MCSCF    FULLNR MCSCF calculation                1
MCTWO    two electron terms for FULLNR MCSCF     1
MDEFP    molecular dynamics using EFP particles
MEXING   minimum energy crossing point search
MLTFMO   multiscale solvation in FMO
MM23     MMCC(2,3) corrections to EOMCCSD
MOROKM   Morokuma energy decomposition           1
MNSOL    U.Minnesota solution models
MP2      2nd order Moller-Plesset                1
MP2DDI   distributed data parallel MP2
MP2GRD   CPHF and density for MP2 gradients      1
MP2GR2   disk based MP2 gradient program
MP2IMS   disk based MP2 energy program
MPCDAT   MOPAC parameterization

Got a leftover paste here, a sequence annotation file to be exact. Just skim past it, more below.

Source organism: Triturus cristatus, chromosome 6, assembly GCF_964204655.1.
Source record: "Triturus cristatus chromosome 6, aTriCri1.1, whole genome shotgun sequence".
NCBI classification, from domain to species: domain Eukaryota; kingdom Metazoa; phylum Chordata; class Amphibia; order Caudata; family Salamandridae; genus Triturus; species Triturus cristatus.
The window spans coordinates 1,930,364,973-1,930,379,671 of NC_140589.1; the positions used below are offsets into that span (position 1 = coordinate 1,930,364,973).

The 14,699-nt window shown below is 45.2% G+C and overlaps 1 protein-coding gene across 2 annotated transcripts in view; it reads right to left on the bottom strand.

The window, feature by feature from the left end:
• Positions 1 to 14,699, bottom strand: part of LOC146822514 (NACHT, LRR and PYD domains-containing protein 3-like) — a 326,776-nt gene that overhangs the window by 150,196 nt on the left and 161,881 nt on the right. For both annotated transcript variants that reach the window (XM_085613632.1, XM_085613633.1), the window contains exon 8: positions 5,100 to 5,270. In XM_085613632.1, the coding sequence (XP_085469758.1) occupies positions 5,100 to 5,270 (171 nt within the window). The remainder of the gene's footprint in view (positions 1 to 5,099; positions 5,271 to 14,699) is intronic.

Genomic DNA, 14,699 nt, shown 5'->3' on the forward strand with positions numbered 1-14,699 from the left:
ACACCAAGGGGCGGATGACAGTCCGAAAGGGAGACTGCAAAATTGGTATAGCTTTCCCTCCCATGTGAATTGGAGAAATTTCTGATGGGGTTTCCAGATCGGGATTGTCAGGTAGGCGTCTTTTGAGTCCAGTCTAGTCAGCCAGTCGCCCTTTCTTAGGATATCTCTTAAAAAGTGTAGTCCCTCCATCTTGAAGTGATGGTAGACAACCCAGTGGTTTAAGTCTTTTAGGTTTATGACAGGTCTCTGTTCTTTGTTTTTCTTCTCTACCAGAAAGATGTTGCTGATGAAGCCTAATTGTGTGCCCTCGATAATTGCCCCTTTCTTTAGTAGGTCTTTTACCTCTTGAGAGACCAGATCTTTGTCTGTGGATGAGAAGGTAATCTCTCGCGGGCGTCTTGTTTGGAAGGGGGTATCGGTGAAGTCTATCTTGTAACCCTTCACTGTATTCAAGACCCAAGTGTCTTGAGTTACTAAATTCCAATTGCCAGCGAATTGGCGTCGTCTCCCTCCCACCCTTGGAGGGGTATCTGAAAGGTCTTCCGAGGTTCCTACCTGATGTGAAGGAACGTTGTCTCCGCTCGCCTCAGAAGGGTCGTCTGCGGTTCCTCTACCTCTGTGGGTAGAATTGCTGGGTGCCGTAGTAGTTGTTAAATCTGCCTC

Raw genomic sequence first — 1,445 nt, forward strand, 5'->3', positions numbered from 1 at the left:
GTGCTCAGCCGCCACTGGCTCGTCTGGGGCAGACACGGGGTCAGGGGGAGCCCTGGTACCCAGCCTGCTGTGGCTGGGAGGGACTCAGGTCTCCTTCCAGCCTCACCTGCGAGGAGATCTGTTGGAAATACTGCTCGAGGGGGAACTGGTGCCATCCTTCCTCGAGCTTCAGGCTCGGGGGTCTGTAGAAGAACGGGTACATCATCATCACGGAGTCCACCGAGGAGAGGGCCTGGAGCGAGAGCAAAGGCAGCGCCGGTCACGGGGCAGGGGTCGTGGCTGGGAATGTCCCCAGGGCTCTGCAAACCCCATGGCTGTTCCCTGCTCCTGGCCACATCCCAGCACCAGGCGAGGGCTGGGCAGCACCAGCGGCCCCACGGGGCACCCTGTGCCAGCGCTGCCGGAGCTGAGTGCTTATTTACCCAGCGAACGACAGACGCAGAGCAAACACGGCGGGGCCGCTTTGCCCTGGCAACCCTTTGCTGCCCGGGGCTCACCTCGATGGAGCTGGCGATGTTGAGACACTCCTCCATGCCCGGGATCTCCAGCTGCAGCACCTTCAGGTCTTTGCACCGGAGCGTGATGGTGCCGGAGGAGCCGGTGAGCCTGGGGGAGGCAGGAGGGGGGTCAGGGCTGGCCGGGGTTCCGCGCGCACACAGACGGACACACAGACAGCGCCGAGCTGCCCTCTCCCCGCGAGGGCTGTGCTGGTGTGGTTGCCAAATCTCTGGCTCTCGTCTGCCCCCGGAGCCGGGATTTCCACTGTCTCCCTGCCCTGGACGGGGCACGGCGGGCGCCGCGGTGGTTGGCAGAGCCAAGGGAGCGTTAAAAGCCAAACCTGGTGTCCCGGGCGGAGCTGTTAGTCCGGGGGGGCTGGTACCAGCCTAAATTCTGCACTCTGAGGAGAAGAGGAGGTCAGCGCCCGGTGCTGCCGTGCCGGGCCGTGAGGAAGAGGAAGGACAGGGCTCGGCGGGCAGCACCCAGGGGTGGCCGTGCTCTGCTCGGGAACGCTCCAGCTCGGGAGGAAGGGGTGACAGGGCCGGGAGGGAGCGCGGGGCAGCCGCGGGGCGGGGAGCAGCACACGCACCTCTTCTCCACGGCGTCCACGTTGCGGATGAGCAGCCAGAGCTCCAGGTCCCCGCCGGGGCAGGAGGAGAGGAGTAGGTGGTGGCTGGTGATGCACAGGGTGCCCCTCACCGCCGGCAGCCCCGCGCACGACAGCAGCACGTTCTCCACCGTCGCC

MPCGRD   MOPAC gradient
MPCINT   MOPAC integrals
MPCMOL   MOPAC molecule setup
MPCMSC   miscellaneous MOPAC routines
MTHLIB   printout, matrix math utilities
NAMEIO   namelist I/O simulator
NEOSTB   dummy routines for NEO program
NMR      nuclear magnetic resonance shifts       1
ORDINT   sort atomic integrals                   1
ORMAS1   occ. restricted multiple act. space CI
PARLEY   communicate to other programs
PCM      Polarizable Continuum Model setup
PCMCAV   PCM cavity creation
PCMCV2   PCM cavity for gradients
PCMDER   PCM gradients
PCMDIS   PCM dispersion energy
PCMIEF   PCM integral equation formalism
PCMPOL   PCM polarizabilities
PCMVCH   PCM repulsion and escaped charge
PRMAMM   atomic multipole moment expansion
PRPEL    electrostatic properties
PRPLIB   miscellaneous properties
PRPPOP   population properties
QEIGEN   128 bit precision RI for relativity    11
QFMM     quantum fast multipole method